3. 3. International Journal of Innovatory research in Engineering and Technology - IJIRET ISSN: XXXX-XXXX Volume X, Issue X, Month Year 27 Host: www.flywho.in <?xml version="1.0"?> <booking> <flightno>53</flightno> <customer>Ashok</customer> </booking> The server adds the booking to the system’s data- base and returns the URI of the created resource. Assuming that the URI of the created booking is www.flywho.in/booking/53, the service consumer sends the following PUT request to the server in order to correct the spelling of the customer name. PUT /bookings/53 HTTP/1.1 Host: www.flywho.in <?xml version="1.0"?> <updated_elements> <new_content select="/booking/customer[0]"> <customer>Ashok PS</customer> </new_content> </updated_elements> 3 KEY BEHAVIOR OF RESTful WEB SERVICES REST Web services are built-in resource- oriented, i.e. each and every entity instance is re- trieved, manipulated or represented by a resource. Moreover, resources are visible to all service con- sumers. Resources are identified by Uniform Re- source Identifiers (URI), which allow service con- sumers to address each resource. A URI involves the state of a service consume, i.e. service providers do not maintain state of ser- vice consumers. Service consumers manipulate resources by a set of generic operations consisting of the four HTTP methods: 1. POST, 2. GET, 3. PUT, 4. DELETE. These operations are often equal to Create, Read, Update, and Delete (CRUD) functions database systems to manipulate records. i.e. GET means “read” and DELETE means “delete” , POST means “create” and PUT means “update” . 3.1 Limitations of the REST Approach to Web Services The drawback of REST is that, it is not even standard for building Web services. Furthermore, REST completely relies on existing Web stand- ards. Further more, the restriction is that, the ser- vice interfaces must expressed in terms of re- sources and have limited set of operations like, POST, GET, PUT, and DELETE. The resource- oriented design of REST interfaces involves that REST Web services, it expose a huge number of resources by URIs, it is difficult to manage and expect those URIs. 4 APPLICABILITY OF RESTFUL WEB SERVICE REST is designed for Internet and hypermedia systems. Hence, REST is designed to provide rich object-oriented interfaces, i.e. REST web servivces is reffered for Web applications. E- commerce applications or mere web applications expect scalability in order to get an entry into a large user-base. REST Web services can draw from a large share of vendors because, REST is easy to develop and design with any development tool alike. Hence, REST web services satisfy the demands of e-commerce applications very well. REST provides no standards to handle long- running multi-step transactions between entities in thae trading, i.e. RESTful web service establishes a standard, because it provides point-to-point communication over HTTP. 5. CONCLUSION This paper defines the fundamentals of REST. We explained the term REST in terms of an architec- tural style, and the simple approach to build Web services using HTTP and XML technologies. Fur- thermore, we explained the key strengths of REST web services and how simple to make e-commerce applications for trading applications. For Business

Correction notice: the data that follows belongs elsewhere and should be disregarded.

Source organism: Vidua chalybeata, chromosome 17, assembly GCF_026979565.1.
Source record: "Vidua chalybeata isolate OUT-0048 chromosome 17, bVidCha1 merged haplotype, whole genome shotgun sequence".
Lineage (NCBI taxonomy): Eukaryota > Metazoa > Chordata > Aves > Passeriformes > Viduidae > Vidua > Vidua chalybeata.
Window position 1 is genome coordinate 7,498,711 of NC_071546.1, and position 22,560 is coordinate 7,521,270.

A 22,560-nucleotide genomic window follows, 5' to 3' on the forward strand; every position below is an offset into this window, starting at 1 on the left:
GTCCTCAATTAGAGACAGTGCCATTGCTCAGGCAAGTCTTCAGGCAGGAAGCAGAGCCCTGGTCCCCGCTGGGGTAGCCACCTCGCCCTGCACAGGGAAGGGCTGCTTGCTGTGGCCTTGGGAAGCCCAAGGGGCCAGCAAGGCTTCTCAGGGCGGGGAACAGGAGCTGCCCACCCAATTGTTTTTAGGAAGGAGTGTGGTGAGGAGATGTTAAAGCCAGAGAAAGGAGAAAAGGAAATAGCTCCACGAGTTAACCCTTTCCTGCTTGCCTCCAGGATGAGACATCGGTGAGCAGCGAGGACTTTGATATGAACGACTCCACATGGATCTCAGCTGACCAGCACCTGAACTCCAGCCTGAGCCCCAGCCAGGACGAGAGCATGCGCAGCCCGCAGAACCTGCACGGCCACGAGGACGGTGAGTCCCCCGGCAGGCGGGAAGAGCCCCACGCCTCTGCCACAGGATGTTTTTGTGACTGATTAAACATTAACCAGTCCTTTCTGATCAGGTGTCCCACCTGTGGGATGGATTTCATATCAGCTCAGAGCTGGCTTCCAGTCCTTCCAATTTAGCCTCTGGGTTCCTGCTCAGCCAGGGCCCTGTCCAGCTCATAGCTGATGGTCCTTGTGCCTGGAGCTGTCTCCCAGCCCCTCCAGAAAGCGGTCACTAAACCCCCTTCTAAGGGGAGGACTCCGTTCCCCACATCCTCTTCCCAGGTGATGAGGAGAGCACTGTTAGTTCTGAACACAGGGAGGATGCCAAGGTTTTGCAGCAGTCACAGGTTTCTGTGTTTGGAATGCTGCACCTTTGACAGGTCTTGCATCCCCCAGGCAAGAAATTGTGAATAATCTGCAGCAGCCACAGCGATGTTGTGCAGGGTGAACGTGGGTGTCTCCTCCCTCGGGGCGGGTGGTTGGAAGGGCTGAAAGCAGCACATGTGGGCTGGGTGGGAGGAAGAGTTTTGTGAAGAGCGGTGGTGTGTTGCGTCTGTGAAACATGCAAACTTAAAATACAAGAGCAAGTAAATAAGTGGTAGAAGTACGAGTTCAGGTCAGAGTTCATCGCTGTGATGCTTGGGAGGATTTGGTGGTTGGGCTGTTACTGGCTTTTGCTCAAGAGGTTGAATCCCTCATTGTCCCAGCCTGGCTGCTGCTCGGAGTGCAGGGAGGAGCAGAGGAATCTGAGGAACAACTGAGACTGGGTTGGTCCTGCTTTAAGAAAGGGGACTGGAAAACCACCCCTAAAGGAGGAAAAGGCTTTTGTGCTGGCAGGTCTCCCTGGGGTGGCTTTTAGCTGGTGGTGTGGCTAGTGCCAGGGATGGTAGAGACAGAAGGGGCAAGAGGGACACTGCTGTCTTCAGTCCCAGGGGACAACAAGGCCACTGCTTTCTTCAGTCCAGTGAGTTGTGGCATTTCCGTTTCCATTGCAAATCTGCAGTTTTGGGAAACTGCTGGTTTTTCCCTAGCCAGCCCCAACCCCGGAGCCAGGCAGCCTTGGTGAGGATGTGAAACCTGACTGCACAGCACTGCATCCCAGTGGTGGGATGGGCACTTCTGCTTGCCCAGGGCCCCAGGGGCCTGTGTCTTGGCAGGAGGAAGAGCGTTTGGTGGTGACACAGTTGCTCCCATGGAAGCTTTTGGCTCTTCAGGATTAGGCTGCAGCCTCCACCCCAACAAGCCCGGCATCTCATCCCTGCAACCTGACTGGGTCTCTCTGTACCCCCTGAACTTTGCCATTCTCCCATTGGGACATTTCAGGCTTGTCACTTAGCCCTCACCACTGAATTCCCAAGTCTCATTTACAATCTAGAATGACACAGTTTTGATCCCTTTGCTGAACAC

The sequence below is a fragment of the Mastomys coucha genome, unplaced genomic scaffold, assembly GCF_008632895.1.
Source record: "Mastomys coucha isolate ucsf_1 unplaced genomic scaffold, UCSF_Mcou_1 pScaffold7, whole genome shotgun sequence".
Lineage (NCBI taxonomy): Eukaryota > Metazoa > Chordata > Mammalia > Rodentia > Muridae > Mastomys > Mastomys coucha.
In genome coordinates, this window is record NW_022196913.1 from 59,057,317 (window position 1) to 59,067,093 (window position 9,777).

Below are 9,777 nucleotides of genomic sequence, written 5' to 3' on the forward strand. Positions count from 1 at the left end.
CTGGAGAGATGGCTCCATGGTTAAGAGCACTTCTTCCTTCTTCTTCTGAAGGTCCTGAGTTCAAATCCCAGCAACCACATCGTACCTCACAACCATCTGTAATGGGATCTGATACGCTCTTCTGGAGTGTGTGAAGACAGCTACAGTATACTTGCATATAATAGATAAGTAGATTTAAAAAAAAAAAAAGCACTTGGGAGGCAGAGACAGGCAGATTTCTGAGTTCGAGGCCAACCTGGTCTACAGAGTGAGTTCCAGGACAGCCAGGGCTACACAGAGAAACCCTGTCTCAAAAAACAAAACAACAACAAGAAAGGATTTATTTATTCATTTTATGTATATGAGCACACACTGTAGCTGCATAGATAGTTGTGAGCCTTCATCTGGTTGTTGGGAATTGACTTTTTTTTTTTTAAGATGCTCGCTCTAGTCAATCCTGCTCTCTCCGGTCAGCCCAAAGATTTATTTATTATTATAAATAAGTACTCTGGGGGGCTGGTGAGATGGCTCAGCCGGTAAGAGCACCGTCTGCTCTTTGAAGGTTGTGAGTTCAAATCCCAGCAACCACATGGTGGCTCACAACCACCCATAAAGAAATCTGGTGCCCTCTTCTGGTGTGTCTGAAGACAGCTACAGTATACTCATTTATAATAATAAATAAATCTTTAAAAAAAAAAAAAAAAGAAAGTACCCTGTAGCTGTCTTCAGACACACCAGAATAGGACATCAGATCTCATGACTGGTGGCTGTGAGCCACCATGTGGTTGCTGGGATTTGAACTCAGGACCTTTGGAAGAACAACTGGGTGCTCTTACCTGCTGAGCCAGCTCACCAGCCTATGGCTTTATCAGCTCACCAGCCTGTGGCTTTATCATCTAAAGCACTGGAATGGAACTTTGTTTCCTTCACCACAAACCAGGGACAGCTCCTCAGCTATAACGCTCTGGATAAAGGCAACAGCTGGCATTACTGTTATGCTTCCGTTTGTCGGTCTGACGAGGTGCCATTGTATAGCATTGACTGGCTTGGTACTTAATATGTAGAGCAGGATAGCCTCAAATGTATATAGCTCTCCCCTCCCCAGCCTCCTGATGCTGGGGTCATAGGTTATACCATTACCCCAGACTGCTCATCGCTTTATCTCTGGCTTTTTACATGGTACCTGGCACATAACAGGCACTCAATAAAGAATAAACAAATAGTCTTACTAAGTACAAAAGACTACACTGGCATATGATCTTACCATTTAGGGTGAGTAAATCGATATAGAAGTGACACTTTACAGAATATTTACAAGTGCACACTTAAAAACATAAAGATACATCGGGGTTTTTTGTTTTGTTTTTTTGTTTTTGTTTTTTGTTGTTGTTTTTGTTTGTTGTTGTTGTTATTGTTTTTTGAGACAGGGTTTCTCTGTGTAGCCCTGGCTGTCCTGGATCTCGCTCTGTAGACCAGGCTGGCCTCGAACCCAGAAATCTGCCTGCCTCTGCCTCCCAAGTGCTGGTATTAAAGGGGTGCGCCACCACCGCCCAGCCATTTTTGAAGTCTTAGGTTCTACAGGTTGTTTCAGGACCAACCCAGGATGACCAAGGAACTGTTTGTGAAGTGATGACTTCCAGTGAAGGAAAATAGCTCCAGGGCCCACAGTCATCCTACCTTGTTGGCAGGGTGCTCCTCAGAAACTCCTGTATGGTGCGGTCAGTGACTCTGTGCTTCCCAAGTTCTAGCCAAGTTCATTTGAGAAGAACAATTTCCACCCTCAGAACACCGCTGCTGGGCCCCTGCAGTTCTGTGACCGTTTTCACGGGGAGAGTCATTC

4. 4. International Journal of Innovatory research in Engineering and Technology - IJIRET ISSN: XXXX-XXXX Volume X, Issue X, Month Year 28 to business scenarios, how RESTful web services is suitable. References [1] Tim Anderson. Ws-* vs the rest, 2006. [2] T. Berners-Lee, R. Fielding, and L. Masinter. Uni- form resource identifiers (URI): Generic syntax. Technical report, 1998. URL http://www.ietf.org/rfc/rfc2396.txt. RFC 2396. [3] Tim Berners-Lee. Web architecture from 50,000 feet, 1998. URL http://www.w3.org/DesignIssues/ Architecture.html. [4] Don Box. A brief history of SOAP, 2001. URL http://webservices.xml.com/pub/a/ws/ 2001/04/04/soap.html. [5] Don Box, David Ehnebuske, Gopal Kakivaya, An- drew Layman, Noah Mendelsohn, Henrik Frystyk Nielsen, Satish Thatte, and Dave Winer. Simple ob- ject access protocol (SOAP) 1.1. Technical report, W3C, 2000. URL http://www.w3.org/TR/2000/NOTE-SOAP- 20000508. W3C Note 08 May 2000. [6] Jan Christian Bryne, , and Anders Lanzen Computa- tional Biology Unit. Web services tutorial, 2006. URL www.csc.fi/molbio/opetus/embrace/presentations/W S/Compendium.pdf. [7] Luis Felipe Cabrera, Christopher Kurt, and Don Box. An introduction to the web services architecture and its specifications, 2004. URL http://msdn2.microsoft.com/en- us/library/ms996441(d= printer).aspx. [8] Timothy M. Chester. Cross-platform integration with XML and SOAP. IT Professional, 3(5):26–34, 2001. ISSN 1520-9202. [9] Erik Christensen, Francisco Curbera, Greg Meredith, and Sanjiva Weerawarana. Web services description language (WSDL) 1.1. Technical report, 2001. URL http://www.w3.org/TR/2000/NOTE-SOAP- 20000508. W3C Note 15 March 2001. [10] Tyler Close. web-calculus, 2005. URL http://www.waterken.com/dev/Web/Calculus/ [11] Francisco Curbera, Matthew Duftler, Rania Khalaf, William Nagy, Nirmal Mukhi, and Sanjiva We- erawarana. Unraveling the web services web: An in- troduction to SOAP, WSDL, and UDDI. IEEE Inter- net Computing, 6(2):86–93, 2002. [12] N. J. Davies, D. Fensel, and M. Richardson. The fu- ture of web services. BT Technology Journal, 22(1): 118–130, 2004. ISSN 1358-3948.11 [13] R. Fielding. Architectural Styles and the Design of Network-based Software Architectures. PhD thesis, University of Califormia, Irvine, USA, 2000. [14] R. Fielding, J. Gettys, J. Mogul, H. Frystyk, and T. Berners-Lee. Hypertext transfer protocol – HTTP/1.1. RFC 2068, Internet Engineering Task Force, January 1997. URL http://www.ietf.org/rfc/rfc2616. txt. [15] Roy T. Fielding and Richard N. Taylor. Principled design of the modern web architecture. In ICSE ’00: Proceedings of the 22nd international conference on Software engineering, pages 407–416, New York,P. Decision Support Systems, 40(1):9–29, 2005.